technologies which are used today. The invention of technology like social media has
changed and greatly contributed to the evolution of continuous learning. With the advent of
modern technology, social media is becoming one of the fastest means of communication
with many users. Social media has become more significant for learning in higher education,
as students daily engage with it for their personal satisfaction, read or listen to the news
amongst others. Social media has also grown to be a top platform for market research and
decision-making process but also, it is a top platform for learning in Cameroonian higher
education. Today, everybody uses social media starting from the youngsters to the middle
aged group. For example, Twitter has about three hundred million users, while Facebook has
over 1.4 billion users. WhatsApp on the other hand has about one billion users engaging the
app on a daily basis, while Instagram has about 800 million users. YouTube has over 1.3
billion users with over five billion videos watch on a daily basis (Kemp, 2017).
Social media has emerged with the potential “social software” to increase dialogue,
collaboration, networking and help establish social relationships based on common goals and
interests (Mayfield, 2007; Ryberg, 2008; Safko & Brake, 2009; Mustonen, 2009; Joosten,
2012). With regards to education, several authors have emphasised the use of social media for
better control and efficiency of resources to complement the work done in and out of the
classroom. This is in order to improve students’ learning, facilitate lecturer-student and
student-student interaction, develop skills and competencies and the level of satisfaction into
new learning experiences (Ajjan and Hartshorne, 2008). Learning has evolved alongside
social and technological changes. Bisong (2015) points out that if we acknowledge the fact
that learning has evolved with the use of technology, we could spend more time developing
new methods of learning rather than complaining about the changes because learning reflects
the reality and can provide insights to learning. Learning through social media is one activity
http://www.iaeme.com/IJCIET/index.asp
1142
[email protected]
Theorising Social Media as a Learning Platform in Cameroonian Higher Education
among many others that encourages continuous learning. Today, more and more lecturers are
incorporating social media into classrooms to engage students and support their educational
development, whether online or face to face. Unlike in the past, today, social media is shaping
and influencing how students learn and interact. It improves learning and makes it better by
allowing people to read, listen, react and build faster anywhere and at any time and more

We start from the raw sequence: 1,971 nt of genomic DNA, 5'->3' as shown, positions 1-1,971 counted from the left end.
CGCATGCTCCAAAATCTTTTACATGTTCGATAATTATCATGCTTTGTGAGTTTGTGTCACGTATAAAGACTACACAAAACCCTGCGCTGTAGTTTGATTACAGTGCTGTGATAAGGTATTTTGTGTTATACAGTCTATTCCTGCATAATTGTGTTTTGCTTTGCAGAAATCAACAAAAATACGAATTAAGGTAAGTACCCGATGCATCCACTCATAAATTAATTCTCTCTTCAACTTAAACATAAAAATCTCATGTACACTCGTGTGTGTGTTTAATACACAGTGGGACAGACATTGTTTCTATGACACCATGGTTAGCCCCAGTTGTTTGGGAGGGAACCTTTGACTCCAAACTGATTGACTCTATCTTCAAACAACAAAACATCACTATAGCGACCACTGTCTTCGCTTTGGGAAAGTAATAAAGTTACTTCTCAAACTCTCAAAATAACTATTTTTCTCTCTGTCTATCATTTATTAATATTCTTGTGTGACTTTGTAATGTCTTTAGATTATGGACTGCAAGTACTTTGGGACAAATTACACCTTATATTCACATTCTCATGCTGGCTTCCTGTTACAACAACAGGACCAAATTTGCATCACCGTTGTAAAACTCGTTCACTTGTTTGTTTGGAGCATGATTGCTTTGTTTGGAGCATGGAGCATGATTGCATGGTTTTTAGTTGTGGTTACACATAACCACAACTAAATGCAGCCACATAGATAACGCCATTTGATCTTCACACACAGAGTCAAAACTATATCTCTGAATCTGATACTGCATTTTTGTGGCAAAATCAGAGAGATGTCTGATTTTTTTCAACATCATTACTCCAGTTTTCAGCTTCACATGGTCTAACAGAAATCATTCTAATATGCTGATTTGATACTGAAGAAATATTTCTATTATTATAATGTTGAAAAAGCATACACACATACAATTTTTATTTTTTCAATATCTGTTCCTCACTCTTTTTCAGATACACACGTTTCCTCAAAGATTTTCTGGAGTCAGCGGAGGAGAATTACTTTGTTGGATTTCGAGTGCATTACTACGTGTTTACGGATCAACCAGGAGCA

efficiently than ever before. The rise of social media in the classroom has opened an
alternative pathway for learning. The rate of social media users has increased recently in
Cameroon. Social media has become a way of life as most learners can own, operate and
access laptops, ipads and mobile phones daily. Social media sites are gradually replacing all
other platforms of learning. It is shaping and influencing how students learn and interact
today. Therefore, it is critical to contextualise the use of social media as a learning platform in
Cameroonian higher education.
3. RESEARCH DESIGN METHODOLOGY
The qualitative approach to research was engaged as a way of unearthing insight on the
phenomenon. According to Harris and Rae (2009), this approach to research gears towards
greater understanding of a phenomenon by unearthing the views or ideas possess by the
participants on the subject. Thus, the qualitative research method was used to explore the use
of social media as a platform of learning in Cameroonian higher education. The population of
the study was made up of 165 participants; 15 lecturers and 150 students from the
undergraduate, Masters and PhD levels from two universities in the Anglophone region of
Cameroon. The choice to engage as participants’ students from across the spectrum was
informed by the desire to establish representativeness even if they are at the basis level.
However, there were more undergraduate students than Masters and PhD since their
population is always considerable greater. The 150 students were made up of 75 male and
female students respectively. Data was generated using semi-structured interviews, group
discussions and open-ended questionnaires.
4. THEORETICAL FRAMEWORK
The three theories used in this paper include; the characteristics of social media presented by
the FKII Josayeongu Team (2006), social media as a “participatory culture by Giaccardi
(2012) and the classification of social media by Choi and Yang (2009). These theories have
been chosen because they suit the purpose of this paper. These theories provide insight on the
data generated thereby ensuring that the meaning making process is thorough and appropriate
conclusions are drawn from the findings. A discussion of these theories below is essential to